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Will Howard Wayne’s pension be five or six digits?

October 20, 2010 - 5:10 pm

A little more than a week ago, the Union-Tribune‘s Tom Blair wrote about political volleying over pensions between Howard Wayne and Lorie Zapf in the District 6 race for City Council:

Both have talked of solving the city’s pension crisis, but Wayne offered to make the first move. If elected, he said, he’ll refuse his city pension. When Wayne challenged her to do the same, Zapf didn’t respond. But her campaign manager, Matthew Donnellan, strikes back: Lori has no intention of accepting a city pension, he says.

Can we get a lower offer? How about a pay cut commensurate with the unemployment rate, as Stephen Whitburn recently promised to sweeten his candidacy for the county board of supervisors? How about the candidate reject salaries altogether and work for free? Or better than that, how about they actually pay us?

Wouldn’t it be worth sending Meg Whitman to the governor’s mansion if she’d promised to donate $1 billion to the general fund? (That would leave her with $400 million to eke by.)

Enough! These offers are pretty close to electoral bribery.  And in Wayne’s case, giving up a city pension really isn’t such a huge deal considering he’s set to collect a nice sized state pension for his work as a deputy attorney general in the California Department of Justice. How big is his state pension? Donnellan told Blair it was six figures. We asked Wayne if he could calculate it for us or just give us an estimate. This was his response:

It can’t be calculated without making some decisions my wife and I have not made. Whatever it would be, it would be substantially less than what a deputy city attorney with comparable service would receive.

So,  we decided to come up with our own estimate. To calculate his pension, you’ve gotta know three things things:

1. Number of years he worked for the state. Wayne’s online biography says 30 years.

2. Highest year’s salary. The Sacramento Bee’s database of employee salaries has Wayne at $125, 724 per year.

3. Age. Wayne turns 62 on election day.

California Foundation for Fiscal Responsibility, which specializes in researching retired state employees pulling $100k+ pensions, walked us through the calculation. You multiply 1 and 2 together, then take 2.438 percent (the rate for people who retire at 62) and that’s your annual pension.

If Howard Wayne retired on election day he would collect: $91,954 per year. Five digits.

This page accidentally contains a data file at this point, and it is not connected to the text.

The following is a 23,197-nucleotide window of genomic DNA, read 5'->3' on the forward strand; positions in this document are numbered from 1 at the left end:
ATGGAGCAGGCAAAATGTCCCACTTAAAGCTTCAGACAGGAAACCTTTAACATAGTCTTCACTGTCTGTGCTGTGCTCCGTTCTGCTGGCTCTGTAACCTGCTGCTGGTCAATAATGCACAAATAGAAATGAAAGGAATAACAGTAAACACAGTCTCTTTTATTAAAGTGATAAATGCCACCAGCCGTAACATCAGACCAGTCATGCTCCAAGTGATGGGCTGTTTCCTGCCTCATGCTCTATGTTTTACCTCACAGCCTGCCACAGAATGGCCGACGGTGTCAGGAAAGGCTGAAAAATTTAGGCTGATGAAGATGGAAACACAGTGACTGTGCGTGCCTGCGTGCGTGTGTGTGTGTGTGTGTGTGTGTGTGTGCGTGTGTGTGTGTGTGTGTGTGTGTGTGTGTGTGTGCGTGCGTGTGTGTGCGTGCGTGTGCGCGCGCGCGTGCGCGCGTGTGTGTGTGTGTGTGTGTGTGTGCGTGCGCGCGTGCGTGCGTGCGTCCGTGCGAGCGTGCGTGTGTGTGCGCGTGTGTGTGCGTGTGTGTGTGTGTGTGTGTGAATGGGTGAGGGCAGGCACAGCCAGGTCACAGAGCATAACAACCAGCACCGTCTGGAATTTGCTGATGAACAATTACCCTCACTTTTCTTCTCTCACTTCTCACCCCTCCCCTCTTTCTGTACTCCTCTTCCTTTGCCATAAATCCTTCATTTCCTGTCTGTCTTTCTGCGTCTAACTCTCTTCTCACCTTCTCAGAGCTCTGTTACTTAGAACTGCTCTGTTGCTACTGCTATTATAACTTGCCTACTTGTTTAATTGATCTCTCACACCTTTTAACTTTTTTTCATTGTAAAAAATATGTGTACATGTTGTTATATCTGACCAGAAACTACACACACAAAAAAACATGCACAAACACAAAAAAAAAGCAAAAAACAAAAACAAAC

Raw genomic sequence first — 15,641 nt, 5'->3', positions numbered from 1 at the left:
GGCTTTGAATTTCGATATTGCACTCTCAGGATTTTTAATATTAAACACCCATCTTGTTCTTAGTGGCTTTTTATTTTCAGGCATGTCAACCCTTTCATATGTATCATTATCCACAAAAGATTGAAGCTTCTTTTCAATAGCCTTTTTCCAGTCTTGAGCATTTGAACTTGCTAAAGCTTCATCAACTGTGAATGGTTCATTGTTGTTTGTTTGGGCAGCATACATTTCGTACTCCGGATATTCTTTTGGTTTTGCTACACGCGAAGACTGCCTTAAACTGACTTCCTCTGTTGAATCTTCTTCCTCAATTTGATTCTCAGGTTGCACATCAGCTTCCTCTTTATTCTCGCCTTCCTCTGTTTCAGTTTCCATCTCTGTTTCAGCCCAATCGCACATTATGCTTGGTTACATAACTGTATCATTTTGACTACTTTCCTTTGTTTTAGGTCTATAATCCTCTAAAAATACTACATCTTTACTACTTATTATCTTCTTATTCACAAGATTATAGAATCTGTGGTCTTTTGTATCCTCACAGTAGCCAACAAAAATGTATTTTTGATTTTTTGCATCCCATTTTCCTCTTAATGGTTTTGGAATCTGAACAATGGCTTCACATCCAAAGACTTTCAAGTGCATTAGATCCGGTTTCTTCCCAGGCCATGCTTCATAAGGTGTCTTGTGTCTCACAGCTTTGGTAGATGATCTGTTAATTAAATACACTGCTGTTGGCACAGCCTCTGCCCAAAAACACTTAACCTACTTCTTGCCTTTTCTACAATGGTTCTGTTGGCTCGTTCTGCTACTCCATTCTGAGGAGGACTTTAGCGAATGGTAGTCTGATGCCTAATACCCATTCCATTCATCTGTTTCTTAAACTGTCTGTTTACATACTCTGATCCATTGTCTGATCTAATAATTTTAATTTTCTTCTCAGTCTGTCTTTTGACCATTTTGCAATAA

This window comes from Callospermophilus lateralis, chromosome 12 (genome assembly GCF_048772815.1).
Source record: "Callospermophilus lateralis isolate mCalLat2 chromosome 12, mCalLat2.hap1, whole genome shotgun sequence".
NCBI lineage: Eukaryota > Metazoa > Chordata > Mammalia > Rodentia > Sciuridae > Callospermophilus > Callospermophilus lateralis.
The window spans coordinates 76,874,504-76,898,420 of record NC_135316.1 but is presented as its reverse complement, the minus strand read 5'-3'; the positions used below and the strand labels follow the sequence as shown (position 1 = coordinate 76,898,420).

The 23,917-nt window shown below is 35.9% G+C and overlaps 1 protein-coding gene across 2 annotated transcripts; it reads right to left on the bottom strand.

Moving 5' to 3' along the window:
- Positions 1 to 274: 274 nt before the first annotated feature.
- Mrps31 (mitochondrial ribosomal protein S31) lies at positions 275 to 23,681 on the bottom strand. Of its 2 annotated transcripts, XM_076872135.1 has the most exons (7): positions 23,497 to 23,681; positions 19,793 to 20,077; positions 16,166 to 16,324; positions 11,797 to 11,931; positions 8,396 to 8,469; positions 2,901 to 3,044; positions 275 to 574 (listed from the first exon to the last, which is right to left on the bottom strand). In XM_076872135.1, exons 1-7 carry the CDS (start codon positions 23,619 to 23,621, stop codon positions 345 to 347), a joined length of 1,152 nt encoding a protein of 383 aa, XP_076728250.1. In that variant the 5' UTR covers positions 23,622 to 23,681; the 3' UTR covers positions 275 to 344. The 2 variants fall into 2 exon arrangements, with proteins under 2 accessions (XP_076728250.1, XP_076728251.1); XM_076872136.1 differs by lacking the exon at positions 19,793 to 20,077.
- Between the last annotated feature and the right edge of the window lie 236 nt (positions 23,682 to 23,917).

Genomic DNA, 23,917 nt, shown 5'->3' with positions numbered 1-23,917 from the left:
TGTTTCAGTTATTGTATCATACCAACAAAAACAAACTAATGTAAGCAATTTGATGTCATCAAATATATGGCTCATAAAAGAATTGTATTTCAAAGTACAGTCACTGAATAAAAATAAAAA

Another way to come up with a number is by filling in CalPERS’s Retirement calculator using what we know about Wayne. That produced another set of state pension figures (download the doc here):

$93,189 if he retires on election day.

$98,702 if he retires a year later.

$101,845 if retires a year after that.

$108,132 if he retires in four years—at the end of his City Council term.

All four of those numbers are the “unmodified allowance” and assumes that his wife or other beneficiary would receive no benefits if he passed away.  Those are probably the decisions Wayne says he would first need to make. The calculator indicates that in most scenarios Wayne’s pension would not surpass six figures.

In Blair’s column, Donnellan also charged Wayne with voting to boost his own pension while in the state legislature. In an email, Howard Wayne initially denied his vote  on SB 400 (which we’ve already written about)  benefited him:

When I cast votes in the Assembly on pension issues I could not benefit by them because the bills only affect active members of the system. Legislators are not active members and receive no pension for legislative service.

But Wayne did benefit from SB 400 as a deputy attorney general, especially as he returned to the Department of Justice. His campaign spokesman Steve Rivera responded via email:

Howard wanted me to let you know that it wasn’t part of his plan. When he voted for it, he was exempt from it (and still is until he retires) and was looking at State Senate which would have kept him exempt. He returned to the AG because he needed a job after the state assembly, not to rip-off the taxpayers for his pension.

Using the California Foundation’s formula, if SB 400 never passed and there had been no further changes, Wayne could collect $75,434 annually if he were to retire now. That means SB 400 benefited him to the tune of $16,520 per year.

Wayne’s campaign correctly points out that this is a state pension and that a deputy city attorney with similar experience would be pulling a much larger pension from the city of San Diego.

Does your head hurt? Ours do.  We’re not  accountants, so if anyone finds a flaw in our calculations, we will update this post.

 


 

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